Rabbit holes & the convoluted history of modernism and home design.

Starting tomorrow I kick off the first leg of a little tour of places across Europe that have inspired me for my book on Smart Homes (which you should totally order by the way). I’ll be interviewing people along the way and recording it all for an upcoming podcast, so fear not if you hate books.

My first stop is E-1027, the house designed by Eileen Gray half an hour away from Nice, France. An Irish expat who lived in Paris for the whole of her adult life, Eileen Gray is a fascinating figure in design history who, I’m ashamed to say was never mentioned once in most of the design history books I was made to read as a student. But then, it’s 2018 and with #MeToo and other movements for equality in public discourse I’m more demanding of the world around me.

If you’ve not visited E-1027, it’s most famous for people thinking Le Corbusier designed it. He didn’t. But he did paint a series of murals (some of them while in the nude) on a building he hated because it was clearly so much better than what he was designing (my interpretation). Le Corbusier even set up a little holiday shack nearby, up on the same hill with absurd interiors which included his wife’s bed pointing in the direction of the loo. He also died from drowning in front of E-1027.

I visited E-1027 last year for the first time, intrigued as I often am by the history of artists in the French Riviera. I’ve been holidaying in Nice since 2004 an the area has a rich history of artists and architects whose work litters the whole of the South of France. Jean Cocteau Matisse lived in Nice and worked in Vence. Picasso went to Mougins and Juan-les-Pins in the summers. Le Corbusier worked in Marseilles and further along, Salvador Dali lived and worked in Figueres.

Last week I visited the Villa Noailles, designed by the architect Robert Mallet-Stevens (a frenchman) for the opulent wealthy couple Marie-Laure and Charles de Noailles who had been given a plot of land in Hyeres as a wedding gift from their parents (#relationshipgoals). Marie-Laure married Charles after an affair with Jean Cocteau (she was 21, he was 34 but we’ll have to ignore that) and became a prolific writer of poetry and an artist in her own right. Her husband was a keen gardener and was patron to many young landscape architects. Both of them became patrons to a variety of dada, surrealist and modern artists, architects, film makers and designers including Marcel Breuer (student and eventually master at the Bauhaus). This is where the plot thickens.

What is rarely highlighted in design history is the relationships of influence between artists and designers. Most design history books present a person’s work as if it existed in a vacuum of historical context and relationships. But people drink, sleep, and work together all the time. The Bauhaus school for eg. produced some famous couples like Joseph and Anni Albers and a collection of illegitimate children out of wedlock for many of the students. People get jealous and fight (see Gropius vs. Klee at the Bauhaus and Aicher vs. Bill at Ulm) and do horrible things. Because designers and artists are not god-like creatures but people.

So back to Eileen Gray and Marcel Breuer. Marcel Breuer, in 1925, aged 23, exhibited his first steel tube prototypes at the Paul Rosenberg gallery in Paris which attracted the attention of the Noailles who used to go to Paris to see the latest modernist works. Charles bought Marie-Laure a Picasso when she was ill (#relationshipgoals again). So Marcel Breuer’s chairs ended up all over the Villa Noailles and they are lauded (in the Villa’s own publications) as the patrons of the first truly modern industrial furniture.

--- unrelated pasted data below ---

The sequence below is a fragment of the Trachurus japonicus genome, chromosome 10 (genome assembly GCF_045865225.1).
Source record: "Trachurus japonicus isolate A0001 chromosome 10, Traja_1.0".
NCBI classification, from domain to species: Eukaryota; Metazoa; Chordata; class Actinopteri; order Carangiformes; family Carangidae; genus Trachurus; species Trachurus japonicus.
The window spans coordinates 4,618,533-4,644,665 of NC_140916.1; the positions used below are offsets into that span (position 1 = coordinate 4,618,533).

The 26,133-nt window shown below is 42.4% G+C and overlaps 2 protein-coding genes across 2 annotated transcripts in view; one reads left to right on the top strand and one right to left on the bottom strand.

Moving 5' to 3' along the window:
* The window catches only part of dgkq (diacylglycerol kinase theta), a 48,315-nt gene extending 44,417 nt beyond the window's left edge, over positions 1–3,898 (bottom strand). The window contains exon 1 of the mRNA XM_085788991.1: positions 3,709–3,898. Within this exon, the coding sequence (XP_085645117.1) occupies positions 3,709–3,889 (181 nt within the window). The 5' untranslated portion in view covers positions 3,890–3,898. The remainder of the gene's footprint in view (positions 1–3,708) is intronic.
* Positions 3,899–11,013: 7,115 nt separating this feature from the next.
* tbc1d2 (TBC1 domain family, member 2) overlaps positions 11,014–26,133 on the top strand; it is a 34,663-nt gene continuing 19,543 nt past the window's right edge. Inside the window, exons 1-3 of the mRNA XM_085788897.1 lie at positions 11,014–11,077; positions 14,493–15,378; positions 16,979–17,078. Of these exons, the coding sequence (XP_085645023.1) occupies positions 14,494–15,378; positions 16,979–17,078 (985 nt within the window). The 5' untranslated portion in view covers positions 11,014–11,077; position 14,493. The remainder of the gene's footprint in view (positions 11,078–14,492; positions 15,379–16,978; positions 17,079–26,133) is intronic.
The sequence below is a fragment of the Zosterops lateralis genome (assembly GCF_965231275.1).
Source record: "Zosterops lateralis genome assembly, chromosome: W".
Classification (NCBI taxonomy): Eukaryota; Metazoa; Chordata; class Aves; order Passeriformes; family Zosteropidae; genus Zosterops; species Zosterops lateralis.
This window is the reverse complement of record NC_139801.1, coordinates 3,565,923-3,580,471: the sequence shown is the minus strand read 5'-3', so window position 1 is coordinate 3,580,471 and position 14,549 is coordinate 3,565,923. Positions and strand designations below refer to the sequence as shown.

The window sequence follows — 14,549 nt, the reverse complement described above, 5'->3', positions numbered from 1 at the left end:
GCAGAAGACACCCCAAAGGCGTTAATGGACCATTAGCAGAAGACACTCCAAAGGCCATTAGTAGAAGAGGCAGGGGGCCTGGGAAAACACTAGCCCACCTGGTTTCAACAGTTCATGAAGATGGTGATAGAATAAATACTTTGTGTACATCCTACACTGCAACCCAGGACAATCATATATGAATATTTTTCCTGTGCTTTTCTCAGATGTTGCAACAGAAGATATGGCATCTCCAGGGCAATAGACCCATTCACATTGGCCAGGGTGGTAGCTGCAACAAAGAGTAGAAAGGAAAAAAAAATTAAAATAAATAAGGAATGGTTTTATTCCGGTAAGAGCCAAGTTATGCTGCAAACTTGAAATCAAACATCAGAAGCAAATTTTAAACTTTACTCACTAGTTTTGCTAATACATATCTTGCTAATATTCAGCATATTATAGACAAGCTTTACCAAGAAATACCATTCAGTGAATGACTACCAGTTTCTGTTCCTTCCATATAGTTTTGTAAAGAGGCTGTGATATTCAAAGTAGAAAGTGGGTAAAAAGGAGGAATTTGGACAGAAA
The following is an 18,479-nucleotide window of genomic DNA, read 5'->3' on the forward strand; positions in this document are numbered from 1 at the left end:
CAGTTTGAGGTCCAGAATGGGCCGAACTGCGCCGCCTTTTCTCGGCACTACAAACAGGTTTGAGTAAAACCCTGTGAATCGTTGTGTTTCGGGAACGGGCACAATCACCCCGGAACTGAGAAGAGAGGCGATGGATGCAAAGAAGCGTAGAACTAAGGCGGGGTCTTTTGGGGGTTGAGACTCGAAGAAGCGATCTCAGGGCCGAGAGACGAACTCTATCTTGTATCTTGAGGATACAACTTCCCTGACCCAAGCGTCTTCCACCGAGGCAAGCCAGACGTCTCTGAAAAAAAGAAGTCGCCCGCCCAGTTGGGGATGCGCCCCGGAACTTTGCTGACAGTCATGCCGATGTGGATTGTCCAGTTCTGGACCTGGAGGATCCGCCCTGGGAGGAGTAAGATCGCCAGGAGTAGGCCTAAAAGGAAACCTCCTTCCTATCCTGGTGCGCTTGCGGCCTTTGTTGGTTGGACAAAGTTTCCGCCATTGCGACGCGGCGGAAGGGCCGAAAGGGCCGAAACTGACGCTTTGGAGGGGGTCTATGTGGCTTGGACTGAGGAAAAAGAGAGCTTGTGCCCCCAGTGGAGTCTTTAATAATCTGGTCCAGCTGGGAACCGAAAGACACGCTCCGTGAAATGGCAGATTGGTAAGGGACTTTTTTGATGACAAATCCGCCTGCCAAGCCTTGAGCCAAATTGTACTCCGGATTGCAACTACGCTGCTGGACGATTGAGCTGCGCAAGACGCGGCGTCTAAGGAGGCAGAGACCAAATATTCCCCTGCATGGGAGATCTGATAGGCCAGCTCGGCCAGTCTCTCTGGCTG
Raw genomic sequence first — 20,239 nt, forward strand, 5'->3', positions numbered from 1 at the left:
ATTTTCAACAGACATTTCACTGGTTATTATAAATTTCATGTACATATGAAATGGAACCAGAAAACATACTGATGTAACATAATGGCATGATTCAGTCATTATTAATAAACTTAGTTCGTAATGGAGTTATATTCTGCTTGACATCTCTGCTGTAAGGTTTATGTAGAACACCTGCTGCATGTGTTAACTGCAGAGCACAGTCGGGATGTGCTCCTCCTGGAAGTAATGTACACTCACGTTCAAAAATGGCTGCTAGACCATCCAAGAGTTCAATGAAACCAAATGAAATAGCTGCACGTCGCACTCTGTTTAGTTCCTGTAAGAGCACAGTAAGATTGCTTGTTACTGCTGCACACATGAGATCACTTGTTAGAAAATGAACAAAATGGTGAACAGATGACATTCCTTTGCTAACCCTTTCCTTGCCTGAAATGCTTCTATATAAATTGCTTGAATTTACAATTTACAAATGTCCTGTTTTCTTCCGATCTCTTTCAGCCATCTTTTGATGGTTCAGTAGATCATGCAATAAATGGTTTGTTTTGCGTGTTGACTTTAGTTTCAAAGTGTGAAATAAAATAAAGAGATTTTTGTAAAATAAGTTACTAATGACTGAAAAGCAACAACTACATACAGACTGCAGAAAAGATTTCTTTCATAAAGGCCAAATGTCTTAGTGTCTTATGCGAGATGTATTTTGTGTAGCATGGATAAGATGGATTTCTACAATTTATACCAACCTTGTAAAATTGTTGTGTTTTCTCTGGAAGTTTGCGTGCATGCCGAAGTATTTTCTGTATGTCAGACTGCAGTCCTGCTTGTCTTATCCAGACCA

But. Eileen Gray had settled in Paris, opened her own gallery Jean Desert in 1922 and that same year, showcased a beautiful array of steel tubing-based furniture. She was 44 years old at the time. Some were featured in her own gallery, then some designed for the salon of Juliette Levy. Jean Desert, incidentally (?) was an 20 minute walk away from the Paul Rosenberg gallery.

As for E-1027 it is absolutely beautiful but also incredibly reminiscent of Villa Noailles in its aesthetic. Eileen Gray’s rug design features in the house and her work on E-1027 features in one of the exhibitions organised by Mallet-Stevens.

Influence and what ‘makes history’ is complicated by these unclear relationships of love, support and sometimes hate. The Noailles for example, had refused to work with Le Corbusier. That must had ticked him off.

What does this tell us about the history of home design? That clear authorship is a complicated process and that sometimes we remember what we feel like and what makes the biggest headlines and not who really was innovative.

Eileen Gray’s designs are in no way as internationally reknowned as Marcel Breuer’s and that’s a pity because she’s the one who changed the face of furniture design for the modern era. In turn we don’t remember Mallet-Stevens well in comparison to Le Corbusier.

When you see products and objects today that claim to change the world, you should proceed with caution. Chances are they hide a motley crew of small, forgotten companies who have invented the means by which others can grow and claim ‘first to market’. And that should be something we talk about in design history books.

Author of 'Smarter Homes: how technology has changed your home life' (Apress, 2018) Writing a book on corporate innovation culture out in 2020. Designer. UK.

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